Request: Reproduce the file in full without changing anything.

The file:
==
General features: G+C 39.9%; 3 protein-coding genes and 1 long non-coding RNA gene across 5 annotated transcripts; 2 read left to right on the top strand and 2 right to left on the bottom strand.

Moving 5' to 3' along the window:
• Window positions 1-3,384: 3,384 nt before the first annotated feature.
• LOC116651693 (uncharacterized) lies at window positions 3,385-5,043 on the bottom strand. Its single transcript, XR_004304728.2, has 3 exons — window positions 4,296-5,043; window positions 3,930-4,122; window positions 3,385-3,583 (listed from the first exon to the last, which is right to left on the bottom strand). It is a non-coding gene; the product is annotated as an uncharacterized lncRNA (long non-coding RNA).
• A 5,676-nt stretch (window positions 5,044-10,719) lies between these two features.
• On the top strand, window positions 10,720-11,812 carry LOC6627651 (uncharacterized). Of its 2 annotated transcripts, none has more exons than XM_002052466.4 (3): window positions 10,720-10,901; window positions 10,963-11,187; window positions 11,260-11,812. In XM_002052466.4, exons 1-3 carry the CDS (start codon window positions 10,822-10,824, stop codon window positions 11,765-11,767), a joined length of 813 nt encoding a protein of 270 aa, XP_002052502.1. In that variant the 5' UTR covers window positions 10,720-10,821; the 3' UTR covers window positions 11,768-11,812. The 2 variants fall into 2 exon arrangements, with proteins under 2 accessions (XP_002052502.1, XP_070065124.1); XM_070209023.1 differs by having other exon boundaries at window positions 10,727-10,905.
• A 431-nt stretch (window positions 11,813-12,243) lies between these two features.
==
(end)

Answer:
General features: G+C 39.9%; 3 protein-coding genes and 1 long non-coding RNA gene across 5 annotated transcripts; 2 read left to right on the top strand and 2 right to left on the bottom strand.

Moving 5' to 3' along the window:
• Window positions 1-3,384: 3,384 nt before the first annotated feature.
• LOC116651693 (uncharacterized) lies at window positions 3,385-5,043 on the bottom strand. Its single transcript, XR_004304728.2, has 3 exons — window positions 4,296-5,043; window positions 3,930-4,122; window positions 3,385-3,583 (listed from the first exon to the last, which is right to left on the bottom strand). It is a non-coding gene; the product is annotated as an uncharacterized lncRNA (long non-coding RNA).
• A 5,676-nt stretch (window positions 5,044-10,719) lies between these two features.
• On the top strand, window positions 10,720-11,812 carry LOC6627651 (uncharacterized). Of its 2 annotated transcripts, none has more exons than XM_002052466.4 (3): window positions 10,720-10,901; window positions 10,963-11,187; window positions 11,260-11,812. In XM_002052466.4, exons 1-3 carry the CDS (start codon window positions 10,822-10,824, stop codon window positions 11,765-11,767), a joined length of 813 nt encoding a protein of 270 aa, XP_002052502.1. In that variant the 5' UTR covers window positions 10,720-10,821; the 3' UTR covers window positions 11,768-11,812. The 2 variants fall into 2 exon arrangements, with proteins under 2 accessions (XP_002052502.1, XP_070065124.1); XM_070209023.1 differs by having other exon boundaries at window positions 10,727-10,905.
• A 431-nt stretch (window positions 11,813-12,243) lies between these two features.